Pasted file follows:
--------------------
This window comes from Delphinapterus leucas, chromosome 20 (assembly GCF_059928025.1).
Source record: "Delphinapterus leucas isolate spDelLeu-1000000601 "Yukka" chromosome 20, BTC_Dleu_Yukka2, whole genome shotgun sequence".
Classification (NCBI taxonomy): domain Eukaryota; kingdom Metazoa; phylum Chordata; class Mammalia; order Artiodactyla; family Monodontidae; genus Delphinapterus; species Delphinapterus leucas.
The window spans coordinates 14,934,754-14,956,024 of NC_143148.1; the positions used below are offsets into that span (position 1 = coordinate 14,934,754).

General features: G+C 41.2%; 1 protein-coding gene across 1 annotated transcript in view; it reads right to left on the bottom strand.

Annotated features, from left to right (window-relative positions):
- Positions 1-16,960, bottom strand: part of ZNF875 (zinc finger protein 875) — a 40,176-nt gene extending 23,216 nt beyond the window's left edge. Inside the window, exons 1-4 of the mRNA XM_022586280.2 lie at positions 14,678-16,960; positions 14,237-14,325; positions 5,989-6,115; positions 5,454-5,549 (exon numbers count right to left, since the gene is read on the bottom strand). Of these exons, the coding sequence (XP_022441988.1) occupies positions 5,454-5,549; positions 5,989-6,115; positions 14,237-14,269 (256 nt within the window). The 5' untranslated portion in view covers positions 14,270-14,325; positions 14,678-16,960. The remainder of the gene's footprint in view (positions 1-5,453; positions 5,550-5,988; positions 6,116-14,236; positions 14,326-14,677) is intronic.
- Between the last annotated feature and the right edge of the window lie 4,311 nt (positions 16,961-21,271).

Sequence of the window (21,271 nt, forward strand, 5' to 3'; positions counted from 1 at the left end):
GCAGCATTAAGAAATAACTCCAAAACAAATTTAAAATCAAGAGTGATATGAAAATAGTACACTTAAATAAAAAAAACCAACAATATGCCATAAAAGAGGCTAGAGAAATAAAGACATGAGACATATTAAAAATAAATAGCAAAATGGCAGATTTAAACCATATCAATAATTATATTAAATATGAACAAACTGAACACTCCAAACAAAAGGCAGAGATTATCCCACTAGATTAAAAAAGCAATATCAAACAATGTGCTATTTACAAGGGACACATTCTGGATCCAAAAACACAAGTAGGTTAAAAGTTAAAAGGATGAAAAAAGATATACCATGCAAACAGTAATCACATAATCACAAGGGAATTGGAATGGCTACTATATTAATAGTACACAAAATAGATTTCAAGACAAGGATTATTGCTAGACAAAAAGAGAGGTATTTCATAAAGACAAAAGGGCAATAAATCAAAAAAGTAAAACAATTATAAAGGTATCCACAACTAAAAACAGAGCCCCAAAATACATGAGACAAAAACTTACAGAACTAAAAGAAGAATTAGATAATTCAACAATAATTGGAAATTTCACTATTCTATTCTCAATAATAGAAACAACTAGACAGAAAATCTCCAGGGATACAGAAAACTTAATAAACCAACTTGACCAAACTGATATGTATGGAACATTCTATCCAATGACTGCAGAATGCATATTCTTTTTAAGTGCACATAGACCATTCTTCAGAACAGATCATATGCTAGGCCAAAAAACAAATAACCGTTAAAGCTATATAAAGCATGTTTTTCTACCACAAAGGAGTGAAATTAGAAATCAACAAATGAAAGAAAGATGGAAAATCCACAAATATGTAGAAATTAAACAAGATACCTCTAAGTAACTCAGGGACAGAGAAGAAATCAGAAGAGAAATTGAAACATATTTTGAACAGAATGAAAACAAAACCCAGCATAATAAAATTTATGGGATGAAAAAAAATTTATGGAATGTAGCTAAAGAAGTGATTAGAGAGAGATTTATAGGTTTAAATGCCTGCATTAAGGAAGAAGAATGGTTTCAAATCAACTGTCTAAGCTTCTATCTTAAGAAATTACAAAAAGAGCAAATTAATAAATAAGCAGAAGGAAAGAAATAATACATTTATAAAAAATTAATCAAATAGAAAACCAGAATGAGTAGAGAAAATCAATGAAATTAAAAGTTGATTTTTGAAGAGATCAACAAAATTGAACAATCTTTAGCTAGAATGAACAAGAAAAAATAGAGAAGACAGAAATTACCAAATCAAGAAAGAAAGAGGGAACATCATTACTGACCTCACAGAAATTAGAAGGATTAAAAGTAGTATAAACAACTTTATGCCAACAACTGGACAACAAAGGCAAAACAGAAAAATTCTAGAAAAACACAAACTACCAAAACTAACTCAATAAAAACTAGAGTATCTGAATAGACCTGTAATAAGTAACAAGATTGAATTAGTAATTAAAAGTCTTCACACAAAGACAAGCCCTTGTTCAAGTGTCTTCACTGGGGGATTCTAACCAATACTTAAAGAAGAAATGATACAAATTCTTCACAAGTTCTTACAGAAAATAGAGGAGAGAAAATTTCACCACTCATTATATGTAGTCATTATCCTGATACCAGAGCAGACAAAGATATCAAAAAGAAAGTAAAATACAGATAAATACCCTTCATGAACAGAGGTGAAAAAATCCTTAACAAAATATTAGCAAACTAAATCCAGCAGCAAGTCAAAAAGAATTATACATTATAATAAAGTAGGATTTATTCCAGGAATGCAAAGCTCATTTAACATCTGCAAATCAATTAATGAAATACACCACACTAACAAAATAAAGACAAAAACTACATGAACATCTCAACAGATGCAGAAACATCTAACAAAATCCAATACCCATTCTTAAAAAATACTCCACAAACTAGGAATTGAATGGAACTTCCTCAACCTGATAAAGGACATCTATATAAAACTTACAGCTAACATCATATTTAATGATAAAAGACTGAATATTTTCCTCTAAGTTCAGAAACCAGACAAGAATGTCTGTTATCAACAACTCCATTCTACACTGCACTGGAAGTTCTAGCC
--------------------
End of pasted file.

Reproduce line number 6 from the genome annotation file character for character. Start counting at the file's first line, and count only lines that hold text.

Annotated features, from left to right (window-relative positions):